God’s New Creation

Then I saw a new heaven and a new earth, for the first heaven and the first earth had passed away, and the sea no longer existed. 2 I also saw the Holy City, new Jerusalem, coming down out of heaven from God, prepared like a bride adorned for her husband.

3 Then I heard a loud voice from the throne:[a]

Look! God’s dwelling[b] is with humanity,
and He will live with them.
They will be His people,
and God Himself will be with them
and be their God.[c]

4 He will wipe away every tear from their eyes.
Death will no longer exist;
grief, crying, and pain will exist no longer,
because the previous things[d] have passed away.

5 Then the One seated on the throne said, “Look! I am making everything new.”

Revelation 21:1-5a

I have enjoyed watching Disney’s Mandalorian series.  I eagerly await the next season to come.   At a funeral service this week I was given the ability to share about the next season to come.  To me, this is the hope of Christianity.  The Bible talks about a hope that is found beyond this world; a hope that is not tied to anything natural or temporal; a hope that is rooted in a Person.     

The book of Revelation is perhaps my favourite letter.  The challenge in presenting it to the Western church is that many have already been told what to think and believe about its context and content.  Much of our thinking has been impacted by Dispensational theology.  Whatever lens you use to view Scripture, may we always be encouraged by the reading of this prophetic book.  The words are faithful and true.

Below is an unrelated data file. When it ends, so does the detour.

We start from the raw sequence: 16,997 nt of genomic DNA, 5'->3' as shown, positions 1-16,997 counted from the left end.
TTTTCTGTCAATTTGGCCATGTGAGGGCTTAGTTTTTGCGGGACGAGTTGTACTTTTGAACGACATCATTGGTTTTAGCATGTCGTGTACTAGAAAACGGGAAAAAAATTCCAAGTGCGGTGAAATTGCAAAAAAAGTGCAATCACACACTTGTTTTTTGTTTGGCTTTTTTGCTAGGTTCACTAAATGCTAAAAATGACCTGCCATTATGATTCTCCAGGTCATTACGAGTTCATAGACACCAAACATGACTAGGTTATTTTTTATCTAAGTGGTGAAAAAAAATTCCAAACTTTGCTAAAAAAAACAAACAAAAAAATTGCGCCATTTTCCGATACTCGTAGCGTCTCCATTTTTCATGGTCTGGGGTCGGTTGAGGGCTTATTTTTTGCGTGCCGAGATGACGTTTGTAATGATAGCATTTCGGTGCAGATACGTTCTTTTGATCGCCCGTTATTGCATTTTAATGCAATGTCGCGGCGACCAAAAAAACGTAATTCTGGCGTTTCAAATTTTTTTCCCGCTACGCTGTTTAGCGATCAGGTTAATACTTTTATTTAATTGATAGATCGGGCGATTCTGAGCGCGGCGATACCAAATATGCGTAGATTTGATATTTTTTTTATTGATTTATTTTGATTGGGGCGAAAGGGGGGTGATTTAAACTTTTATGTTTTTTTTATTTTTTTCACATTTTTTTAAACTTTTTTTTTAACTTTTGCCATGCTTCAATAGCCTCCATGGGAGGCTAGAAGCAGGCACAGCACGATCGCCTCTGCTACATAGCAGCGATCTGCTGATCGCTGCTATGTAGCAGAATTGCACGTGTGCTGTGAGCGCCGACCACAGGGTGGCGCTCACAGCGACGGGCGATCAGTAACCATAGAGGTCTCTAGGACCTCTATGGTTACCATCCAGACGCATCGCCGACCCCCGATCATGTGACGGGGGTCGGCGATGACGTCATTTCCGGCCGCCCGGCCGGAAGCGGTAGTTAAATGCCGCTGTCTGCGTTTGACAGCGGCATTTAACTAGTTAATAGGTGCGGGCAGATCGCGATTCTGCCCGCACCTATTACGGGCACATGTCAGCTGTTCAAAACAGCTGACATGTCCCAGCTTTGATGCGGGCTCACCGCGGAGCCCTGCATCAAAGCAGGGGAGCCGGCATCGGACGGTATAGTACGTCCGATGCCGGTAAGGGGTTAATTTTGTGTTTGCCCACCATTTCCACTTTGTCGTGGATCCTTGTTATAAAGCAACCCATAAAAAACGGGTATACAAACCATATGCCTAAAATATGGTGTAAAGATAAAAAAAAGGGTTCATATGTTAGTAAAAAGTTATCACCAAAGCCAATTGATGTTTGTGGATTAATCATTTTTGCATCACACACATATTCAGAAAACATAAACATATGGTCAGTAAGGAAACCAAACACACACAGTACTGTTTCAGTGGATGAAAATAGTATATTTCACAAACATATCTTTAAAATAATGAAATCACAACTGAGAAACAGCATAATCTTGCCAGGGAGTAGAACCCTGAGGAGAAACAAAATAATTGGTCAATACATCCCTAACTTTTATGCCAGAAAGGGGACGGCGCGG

Within the book of Revelation John sees many things.  In fact a good reading of the letter would follow that pattern, rather than a chronological one.  We see what John sees.  In this passage, John sees an opened heavens. 

In the OT, Isaiah prophesied a prayer that contained an intercessory cry for God to ‘tear the heavens and come down’ (64:1).  Jesus is physical proof of that happening, and so is the coming of the Spirit.  However, on the Island of Patmos John experiences a vision of a final opened heavens.  This wonderful vision contains promises that can give us hope amidst our post-modern world today.